I know that the jungles in most of the Pirates of the Caribbean movies and also that last (not so great) Indiana Jones movie were all done in Vue. It is used quite a bit in movies.
No, not so accurate, they were used for little more than a base for concepting. That’s E-on marketing! Along side the environments for Clash of the Titans, which I personally worked on. I recall we purchased 35 Vue nodes on the farm and after lengthy testing, we canned any attempts to work with it due to unrealistic render times, noise etc. E-on’s marketing team get news of a project using Vue and suddenly they slap Vue logo’s over the hero environment shots; it’s a little cheap. Though on the plus side; people buy into it, this sells their software, and one day we might have a tool that actually works well, and Vue has the potential.
That said; I’m reflecting on how things were several years ago. Today I’m finding vue is a little more capable and more frequently used by matte painters for creating 2d elements to project, however the workflow of going going back and forth between Vue and Maya/Max is still a pain. It’s great if you start in Vue, but the sad reality is, when working on projects with a large environment team, you rarely get to start in Vue. More; Layout provides you with a Maya scene and you have to build up around that. Try opening that in Vue and watch the atmospheric scale go off the chart! suddenly a building is the size of a small moon. Is their a way to scale the atmospherics? … Nope! then let’s talk about mattes for clouds and skies, E-on openingly admit this is still in development.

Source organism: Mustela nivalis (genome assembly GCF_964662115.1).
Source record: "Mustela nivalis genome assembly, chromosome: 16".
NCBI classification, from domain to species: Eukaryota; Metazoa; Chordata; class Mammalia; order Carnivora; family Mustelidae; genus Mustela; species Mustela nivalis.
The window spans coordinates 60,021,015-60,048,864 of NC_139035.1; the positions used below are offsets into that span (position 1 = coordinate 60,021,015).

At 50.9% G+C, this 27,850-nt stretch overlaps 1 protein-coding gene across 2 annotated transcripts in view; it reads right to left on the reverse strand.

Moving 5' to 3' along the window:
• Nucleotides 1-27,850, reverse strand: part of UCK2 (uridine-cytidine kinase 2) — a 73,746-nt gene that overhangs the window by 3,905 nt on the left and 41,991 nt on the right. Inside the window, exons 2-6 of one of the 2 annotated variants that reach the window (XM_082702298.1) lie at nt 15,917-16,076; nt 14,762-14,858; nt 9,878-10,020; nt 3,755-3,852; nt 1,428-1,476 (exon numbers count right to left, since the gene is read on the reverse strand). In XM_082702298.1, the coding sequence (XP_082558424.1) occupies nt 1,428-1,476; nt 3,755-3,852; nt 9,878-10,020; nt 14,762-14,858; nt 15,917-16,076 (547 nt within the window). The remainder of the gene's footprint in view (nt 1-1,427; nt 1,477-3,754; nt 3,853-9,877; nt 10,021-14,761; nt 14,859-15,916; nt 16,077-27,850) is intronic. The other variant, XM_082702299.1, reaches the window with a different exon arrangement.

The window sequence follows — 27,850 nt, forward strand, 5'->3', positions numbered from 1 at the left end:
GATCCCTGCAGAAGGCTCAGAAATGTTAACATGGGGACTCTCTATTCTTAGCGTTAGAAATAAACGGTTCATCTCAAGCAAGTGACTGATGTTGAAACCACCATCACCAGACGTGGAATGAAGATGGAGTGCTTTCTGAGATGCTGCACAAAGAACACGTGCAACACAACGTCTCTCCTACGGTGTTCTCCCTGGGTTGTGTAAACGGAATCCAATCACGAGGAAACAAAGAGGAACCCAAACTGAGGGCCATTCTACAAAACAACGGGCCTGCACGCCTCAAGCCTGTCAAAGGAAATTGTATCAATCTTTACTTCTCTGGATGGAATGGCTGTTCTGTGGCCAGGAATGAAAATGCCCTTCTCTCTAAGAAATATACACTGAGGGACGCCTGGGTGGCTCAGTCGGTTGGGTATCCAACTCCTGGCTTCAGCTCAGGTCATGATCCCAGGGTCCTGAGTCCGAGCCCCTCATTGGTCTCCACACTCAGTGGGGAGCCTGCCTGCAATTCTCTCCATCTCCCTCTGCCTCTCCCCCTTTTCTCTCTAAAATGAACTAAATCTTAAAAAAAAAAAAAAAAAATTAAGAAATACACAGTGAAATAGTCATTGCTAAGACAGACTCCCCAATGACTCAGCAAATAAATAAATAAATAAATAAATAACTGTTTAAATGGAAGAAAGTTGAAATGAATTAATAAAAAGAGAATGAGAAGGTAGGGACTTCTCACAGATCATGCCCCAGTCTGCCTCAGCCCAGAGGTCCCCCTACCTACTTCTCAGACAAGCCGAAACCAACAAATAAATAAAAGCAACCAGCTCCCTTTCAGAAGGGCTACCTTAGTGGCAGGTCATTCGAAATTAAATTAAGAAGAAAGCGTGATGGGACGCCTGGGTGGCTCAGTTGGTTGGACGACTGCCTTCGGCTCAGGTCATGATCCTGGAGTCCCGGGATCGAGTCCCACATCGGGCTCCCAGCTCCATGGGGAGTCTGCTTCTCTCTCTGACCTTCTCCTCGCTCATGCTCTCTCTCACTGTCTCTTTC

Vue is great for stills and projections, Vue is great if you want to stay in Vue. Vue is not great if you’re in a team of 200 people, working in a Maya pipeline, like most studios are and trying to pull of a big camera move through an environment.